Sav Rodgers: One hundred percent, and that’s why I always say that interview was a gift, the greatest Joey could have given me: the gift of her honesty and her authenticity in that moment. It’s a reality check, you know? For a minute there, I’m living in Kevin Smith world, getting to make the movie of my dreams, but my life is much more than this moment in time, and Joey’s life is much more than that moment in time that she’s persistently remembered for.
To have someone just come at you as another human being, daring to challenge you to be better and to question more, it is a gift, even if it’s uncomfortable to sit there while the conversation is happening. My life would be totally different without that reality check, and it’s a humbling thing, as it should be. I don’t know what the movie would be without that, and I don’t know what my life would be without that moment.
So as you said, this is the movie you have, and that movie is debuting at one of the biggest film festivals in North America. How are you feeling leading up to the premiere?
Sav Rodgers: I don’t know how I feel presently, to be completely honest. It’s an overwhelming position to be in, because it’s not just my directorial debut, it’s also my life and sharing that vulnerability with a lot of people in a mass media sort of way. I don’t know if it’s totally set in yet. I think it will set in when I’m sitting there and I’m faced with audience members, I think that’s where it’ll really hit me, that this is real.
I’ve been preparing for the last six months for this, and it’s a lot to prepare, it’s a lot to get out the door, and it’s a lot to just twiddle your thumbs and be like “I don’t know what people are going to think of this” when it’s your real life. But I’m excited for whatever comes next and I’m taking it all with a grain of salt, because I know this moment is totally temporary.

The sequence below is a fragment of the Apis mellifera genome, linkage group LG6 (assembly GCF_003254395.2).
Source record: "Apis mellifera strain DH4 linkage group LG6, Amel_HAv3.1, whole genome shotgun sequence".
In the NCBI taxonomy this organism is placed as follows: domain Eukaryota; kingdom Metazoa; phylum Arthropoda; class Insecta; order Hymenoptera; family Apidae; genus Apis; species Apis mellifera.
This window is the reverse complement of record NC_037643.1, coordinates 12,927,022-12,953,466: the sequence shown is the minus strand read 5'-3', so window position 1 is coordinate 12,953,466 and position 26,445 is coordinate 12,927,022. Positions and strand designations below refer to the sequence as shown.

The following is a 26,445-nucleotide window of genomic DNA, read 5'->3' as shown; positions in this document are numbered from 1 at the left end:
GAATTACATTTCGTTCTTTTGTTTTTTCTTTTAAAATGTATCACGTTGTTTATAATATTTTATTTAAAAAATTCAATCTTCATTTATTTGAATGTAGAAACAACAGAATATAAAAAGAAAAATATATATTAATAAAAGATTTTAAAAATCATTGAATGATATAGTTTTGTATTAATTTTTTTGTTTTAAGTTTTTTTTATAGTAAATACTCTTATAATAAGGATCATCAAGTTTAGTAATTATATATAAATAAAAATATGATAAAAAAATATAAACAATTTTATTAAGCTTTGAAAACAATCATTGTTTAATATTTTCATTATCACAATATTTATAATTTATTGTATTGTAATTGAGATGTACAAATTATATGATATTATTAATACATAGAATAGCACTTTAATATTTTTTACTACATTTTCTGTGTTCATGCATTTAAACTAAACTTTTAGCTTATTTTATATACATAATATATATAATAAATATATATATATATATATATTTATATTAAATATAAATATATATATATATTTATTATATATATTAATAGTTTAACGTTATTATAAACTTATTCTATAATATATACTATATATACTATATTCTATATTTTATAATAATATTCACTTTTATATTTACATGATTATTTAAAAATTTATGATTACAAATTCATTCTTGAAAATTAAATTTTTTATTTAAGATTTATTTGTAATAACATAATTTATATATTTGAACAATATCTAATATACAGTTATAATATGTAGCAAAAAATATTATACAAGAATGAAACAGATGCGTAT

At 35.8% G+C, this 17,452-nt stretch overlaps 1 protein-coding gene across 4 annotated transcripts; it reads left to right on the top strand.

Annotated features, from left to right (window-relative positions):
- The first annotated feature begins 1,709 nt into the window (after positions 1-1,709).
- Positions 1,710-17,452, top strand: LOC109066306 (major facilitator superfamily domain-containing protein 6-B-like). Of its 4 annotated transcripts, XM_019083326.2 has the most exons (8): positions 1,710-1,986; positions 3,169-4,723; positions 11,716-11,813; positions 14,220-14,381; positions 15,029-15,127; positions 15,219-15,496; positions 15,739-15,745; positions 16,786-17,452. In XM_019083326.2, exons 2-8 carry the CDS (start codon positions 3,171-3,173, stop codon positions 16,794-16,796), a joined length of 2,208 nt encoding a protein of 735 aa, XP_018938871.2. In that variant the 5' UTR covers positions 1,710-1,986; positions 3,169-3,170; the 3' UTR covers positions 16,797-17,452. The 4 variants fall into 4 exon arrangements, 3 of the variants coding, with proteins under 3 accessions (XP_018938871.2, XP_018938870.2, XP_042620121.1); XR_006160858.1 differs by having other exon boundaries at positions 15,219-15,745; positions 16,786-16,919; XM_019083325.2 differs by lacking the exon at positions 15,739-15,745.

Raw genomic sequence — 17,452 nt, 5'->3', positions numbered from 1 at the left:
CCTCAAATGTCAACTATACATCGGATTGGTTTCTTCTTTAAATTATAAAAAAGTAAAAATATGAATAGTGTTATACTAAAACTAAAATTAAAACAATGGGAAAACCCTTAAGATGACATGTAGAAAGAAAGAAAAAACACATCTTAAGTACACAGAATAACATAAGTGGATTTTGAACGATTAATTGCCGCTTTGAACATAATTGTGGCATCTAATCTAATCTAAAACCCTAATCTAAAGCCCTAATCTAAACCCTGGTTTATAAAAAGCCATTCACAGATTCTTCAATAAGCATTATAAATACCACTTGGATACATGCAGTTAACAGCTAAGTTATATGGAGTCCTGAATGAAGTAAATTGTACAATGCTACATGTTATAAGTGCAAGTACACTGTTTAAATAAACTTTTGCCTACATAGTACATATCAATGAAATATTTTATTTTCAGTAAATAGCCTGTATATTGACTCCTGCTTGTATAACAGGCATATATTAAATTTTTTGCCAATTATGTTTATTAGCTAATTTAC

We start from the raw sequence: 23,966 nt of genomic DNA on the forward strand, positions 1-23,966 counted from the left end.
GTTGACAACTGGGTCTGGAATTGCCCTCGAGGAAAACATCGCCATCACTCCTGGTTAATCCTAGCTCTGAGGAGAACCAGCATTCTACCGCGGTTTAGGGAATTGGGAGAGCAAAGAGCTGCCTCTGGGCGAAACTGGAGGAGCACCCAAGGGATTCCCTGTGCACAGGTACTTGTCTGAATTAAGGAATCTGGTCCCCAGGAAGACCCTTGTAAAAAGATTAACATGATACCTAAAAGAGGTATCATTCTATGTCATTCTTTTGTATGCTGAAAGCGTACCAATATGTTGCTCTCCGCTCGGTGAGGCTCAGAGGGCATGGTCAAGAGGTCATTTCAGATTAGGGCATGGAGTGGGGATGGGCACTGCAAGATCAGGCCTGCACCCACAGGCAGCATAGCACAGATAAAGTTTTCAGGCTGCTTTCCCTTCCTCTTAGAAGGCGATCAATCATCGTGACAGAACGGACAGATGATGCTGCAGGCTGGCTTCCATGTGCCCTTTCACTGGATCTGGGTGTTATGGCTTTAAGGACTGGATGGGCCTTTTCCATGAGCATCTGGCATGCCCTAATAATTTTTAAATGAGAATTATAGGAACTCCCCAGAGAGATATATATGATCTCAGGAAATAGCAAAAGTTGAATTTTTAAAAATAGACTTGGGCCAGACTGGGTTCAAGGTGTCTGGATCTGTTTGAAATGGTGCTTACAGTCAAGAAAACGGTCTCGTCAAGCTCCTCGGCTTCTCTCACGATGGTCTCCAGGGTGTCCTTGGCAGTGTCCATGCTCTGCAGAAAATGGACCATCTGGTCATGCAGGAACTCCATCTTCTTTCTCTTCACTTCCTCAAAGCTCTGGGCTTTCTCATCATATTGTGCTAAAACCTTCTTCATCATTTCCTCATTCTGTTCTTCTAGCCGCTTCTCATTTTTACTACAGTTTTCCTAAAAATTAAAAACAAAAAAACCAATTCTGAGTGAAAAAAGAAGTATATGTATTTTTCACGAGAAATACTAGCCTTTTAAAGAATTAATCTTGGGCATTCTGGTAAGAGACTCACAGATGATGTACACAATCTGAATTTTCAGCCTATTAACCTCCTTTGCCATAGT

So you’ve poured years of your life into this project, and it’s helped inform who you’ve become, both as a human being and as an artist. Do you have a sense of what comes next, beyond Tribeca, once you’re on the other side of the mountain?
Sav Rodgers: Gosh, I ask myself that question every day. But it’s tough, because there’s the threat of an entire industry shutdown. You can’t really develop narrative projects right now, and being in solidarity with the writers who are risking their livelihoods…
What I would love to say is that when the strike is over and the labor dispute has been resolved, I’m really looking forward to just making more movies that are from my perspective, which I think are optimistic and are about how we’re better together than we are separately, and most of the time involve a lot of queer people and queer stuff. I’m really excited for the possibility to do that. I lean more towards narrative in general, but I’m also down to do another documentary, as long as it’s the right story.
So in that way, anything is possible, but what’s certain is that I will make another movie, and that I’ll continue to hone my perspective on what I think is special about storytelling.
Chasing Chasing Amy will have its world premiere on June 8th at the 2023 Tribeca Film Festival. Find more of our Tribeca 2023 coverage at this link.